Wednesday, July 2, 2014

SFMTA to Demolish Housing for Neighborhood Parking Lots

The Great folks at "Restore Car Dominated Balance" 2014 have a lot of well thought out policy plans for the citizens of San Francisco.  They want to make sure that everything is equally shared between cars, bikes, cars, pedestrians, cars, muni, cars and cars.  The SFMTA has already agreed to help pilot one of their brilliant initiatives.

Parking - It's only everywhere and if you try to manage supply you're an asshole.
image found here.
Restore Car Balance Policy 3: A portion of any additional parking or motorists' fees and new bond monies earmarked for the San Francisco Municipal Transportation Agency (SFMTA) should go to the construction and operation of neighborhood parking garages.

There's little room to build additional parking garages in most neighborhoods since most of the land is already occupied by parks, businesses, houses and streets, the SFMTA has come up with an innovated way to deal with the issue.  Businesses and home owners put their name into the lottery and the one drawn has their building bulldozed to make room for a new, critically needed, neighborhood parking garage.  Mark Daury, longtime resident of Alamo Square, was the winner of the pilot lottery.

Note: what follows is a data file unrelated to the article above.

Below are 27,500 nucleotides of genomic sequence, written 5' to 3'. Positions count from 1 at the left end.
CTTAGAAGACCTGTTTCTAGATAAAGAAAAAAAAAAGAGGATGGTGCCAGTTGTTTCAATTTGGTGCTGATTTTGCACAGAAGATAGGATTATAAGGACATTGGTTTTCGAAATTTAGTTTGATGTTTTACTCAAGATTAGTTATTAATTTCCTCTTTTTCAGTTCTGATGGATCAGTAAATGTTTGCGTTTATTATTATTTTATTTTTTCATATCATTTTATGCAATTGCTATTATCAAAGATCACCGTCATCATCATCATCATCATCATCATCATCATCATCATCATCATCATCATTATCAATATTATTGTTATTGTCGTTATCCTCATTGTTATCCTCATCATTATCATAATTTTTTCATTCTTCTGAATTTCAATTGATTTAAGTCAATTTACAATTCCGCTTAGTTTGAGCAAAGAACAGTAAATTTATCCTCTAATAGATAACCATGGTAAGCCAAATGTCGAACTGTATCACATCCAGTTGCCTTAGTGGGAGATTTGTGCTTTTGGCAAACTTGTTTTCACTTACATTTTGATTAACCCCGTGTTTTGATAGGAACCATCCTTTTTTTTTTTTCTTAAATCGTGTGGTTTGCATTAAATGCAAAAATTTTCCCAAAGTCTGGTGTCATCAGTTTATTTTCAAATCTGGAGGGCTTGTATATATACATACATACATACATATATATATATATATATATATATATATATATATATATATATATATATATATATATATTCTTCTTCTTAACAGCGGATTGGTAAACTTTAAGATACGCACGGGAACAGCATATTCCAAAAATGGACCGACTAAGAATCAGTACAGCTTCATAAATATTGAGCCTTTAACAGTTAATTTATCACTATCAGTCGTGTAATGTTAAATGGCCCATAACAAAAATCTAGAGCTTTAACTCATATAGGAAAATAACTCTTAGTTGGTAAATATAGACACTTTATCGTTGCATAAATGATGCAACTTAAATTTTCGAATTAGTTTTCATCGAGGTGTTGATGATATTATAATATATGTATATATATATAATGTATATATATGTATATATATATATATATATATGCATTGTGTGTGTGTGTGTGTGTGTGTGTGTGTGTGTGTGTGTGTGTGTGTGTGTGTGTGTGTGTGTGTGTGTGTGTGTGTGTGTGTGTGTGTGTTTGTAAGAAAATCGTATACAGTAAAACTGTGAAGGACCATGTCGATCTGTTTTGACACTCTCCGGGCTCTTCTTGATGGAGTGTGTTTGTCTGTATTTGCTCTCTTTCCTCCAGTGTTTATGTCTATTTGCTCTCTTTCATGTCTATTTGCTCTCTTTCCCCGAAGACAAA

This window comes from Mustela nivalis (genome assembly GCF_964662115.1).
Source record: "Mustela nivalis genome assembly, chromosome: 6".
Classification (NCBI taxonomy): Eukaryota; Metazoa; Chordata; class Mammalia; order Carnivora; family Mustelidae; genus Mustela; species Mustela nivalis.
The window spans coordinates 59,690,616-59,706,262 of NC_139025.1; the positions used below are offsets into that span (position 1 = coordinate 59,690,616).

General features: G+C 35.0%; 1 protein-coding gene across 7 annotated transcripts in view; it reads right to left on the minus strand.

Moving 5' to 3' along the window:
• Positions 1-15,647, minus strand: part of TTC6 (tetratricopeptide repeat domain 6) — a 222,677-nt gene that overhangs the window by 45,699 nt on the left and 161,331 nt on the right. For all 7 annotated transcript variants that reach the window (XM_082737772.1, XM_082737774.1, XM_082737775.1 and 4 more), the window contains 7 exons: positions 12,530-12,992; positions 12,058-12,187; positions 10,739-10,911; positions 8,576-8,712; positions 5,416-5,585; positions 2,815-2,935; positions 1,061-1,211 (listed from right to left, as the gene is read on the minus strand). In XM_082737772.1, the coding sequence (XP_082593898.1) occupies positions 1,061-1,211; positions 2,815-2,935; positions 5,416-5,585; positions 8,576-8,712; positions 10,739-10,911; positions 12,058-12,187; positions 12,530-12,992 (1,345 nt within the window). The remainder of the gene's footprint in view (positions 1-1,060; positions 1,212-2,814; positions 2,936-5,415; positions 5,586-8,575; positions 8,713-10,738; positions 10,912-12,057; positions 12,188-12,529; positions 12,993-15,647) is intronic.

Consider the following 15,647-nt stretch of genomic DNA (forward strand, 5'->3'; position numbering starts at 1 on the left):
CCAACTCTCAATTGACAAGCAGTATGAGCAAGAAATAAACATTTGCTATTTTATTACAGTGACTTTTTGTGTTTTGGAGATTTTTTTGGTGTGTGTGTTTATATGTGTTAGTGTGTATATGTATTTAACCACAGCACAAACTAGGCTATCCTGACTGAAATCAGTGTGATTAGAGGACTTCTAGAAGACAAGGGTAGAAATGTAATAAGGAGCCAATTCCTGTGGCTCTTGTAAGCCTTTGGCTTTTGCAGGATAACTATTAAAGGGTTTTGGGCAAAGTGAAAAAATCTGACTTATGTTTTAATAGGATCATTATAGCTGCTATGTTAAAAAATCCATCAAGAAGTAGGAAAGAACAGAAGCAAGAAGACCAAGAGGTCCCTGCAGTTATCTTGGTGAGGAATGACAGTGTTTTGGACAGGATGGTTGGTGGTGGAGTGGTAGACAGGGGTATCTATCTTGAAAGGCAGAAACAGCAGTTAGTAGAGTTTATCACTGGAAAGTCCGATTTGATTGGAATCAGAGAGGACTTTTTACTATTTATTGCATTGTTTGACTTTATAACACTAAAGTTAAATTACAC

"Hey those are the breaks.  Our neighborhood sorely needs another underutilized parking garage" - Mark Daury,
image found here.
Mark Daury wasn't entirely happy that he was chosen and lost his house, but he feels it make a lot more sense than putting Car Shares on the roads, that help entice 9-13 people to give up their private automobiles, or installing parking meters with demand based pricing to help ease congestion.  "Hey those are the breaks. Our neighborhood sorely needs another underutilized parking garage".  If the pilot is deemed successful, additional parking craters will be constructed in the future.

Restore Car Balance wants to see more beauties like these in every SF neighborhood in the near future.
image found here.